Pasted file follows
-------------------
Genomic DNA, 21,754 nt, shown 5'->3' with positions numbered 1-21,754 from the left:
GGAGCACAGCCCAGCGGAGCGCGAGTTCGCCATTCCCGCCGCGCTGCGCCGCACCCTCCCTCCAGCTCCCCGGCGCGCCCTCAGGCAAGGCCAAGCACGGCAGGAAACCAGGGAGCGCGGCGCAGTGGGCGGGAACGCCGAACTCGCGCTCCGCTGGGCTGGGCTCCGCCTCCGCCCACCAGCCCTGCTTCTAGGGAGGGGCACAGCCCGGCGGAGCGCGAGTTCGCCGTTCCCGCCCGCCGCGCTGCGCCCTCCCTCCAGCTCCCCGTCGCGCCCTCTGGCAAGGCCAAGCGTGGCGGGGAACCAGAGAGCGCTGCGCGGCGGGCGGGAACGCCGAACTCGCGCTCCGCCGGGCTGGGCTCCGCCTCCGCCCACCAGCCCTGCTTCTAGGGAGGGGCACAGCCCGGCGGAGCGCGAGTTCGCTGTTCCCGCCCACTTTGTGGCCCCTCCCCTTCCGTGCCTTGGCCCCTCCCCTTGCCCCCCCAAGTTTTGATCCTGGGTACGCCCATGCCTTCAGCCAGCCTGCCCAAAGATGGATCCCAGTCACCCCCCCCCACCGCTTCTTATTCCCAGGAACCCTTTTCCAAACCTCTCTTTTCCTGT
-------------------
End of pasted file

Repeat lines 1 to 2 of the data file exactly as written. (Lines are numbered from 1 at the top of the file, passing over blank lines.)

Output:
Genomic DNA, 21,754 nt, shown 5'->3' with positions numbered 1-21,754 from the left:
GGAGCACAGCCCAGCGGAGCGCGAGTTCGCCATTCCCGCCGCGCTGCGCCGCACCCTCCCTCCAGCTCCCCGGCGCGCCCTCAGGCAAGGCCAAGCACGGCAGGAAACCAGGGAGCGCGGCGCAGTGGGCGGGAACGCCGAACTCGCGCTCCGCTGGGCTGGGCTCCGCCTCCGCCCACCAGCCCTGCTTCTAGGGAGGGGCACAGCCCGGCGGAGCGCGAGTTCGCCGTTCCCGCCCGCCGCGCTGCGCCCTCCCTCCAGCTCCCCGTCGCGCCCTCTGGCAAGGCCAAGCGTGGCGGGGAACCAGAGAGCGCTGCGCGGCGGGCGGGAACGCCGAACTCGCGCTCCGCCGGGCTGGGCTCCGCCTCCGCCCACCAGCCCTGCTTCTAGGGAGGGGCACAGCCCGGCGGAGCGCGAGTTCGCTGTTCCCGCCCACTTTGTGGCCCCTCCCCTTCCGTGCCTTGGCCCCTCCCCTTGCCCCCCCAAGTTTTGATCCTGGGTACGCCCATGCCTTCAGCCAGCCTGCCCAAAGATGGATCCCAGTCACCCCCCCCCACCGCTTCTTATTCCCAGGAACCCTTTTCCAAACCTCTCTTTTCCTGT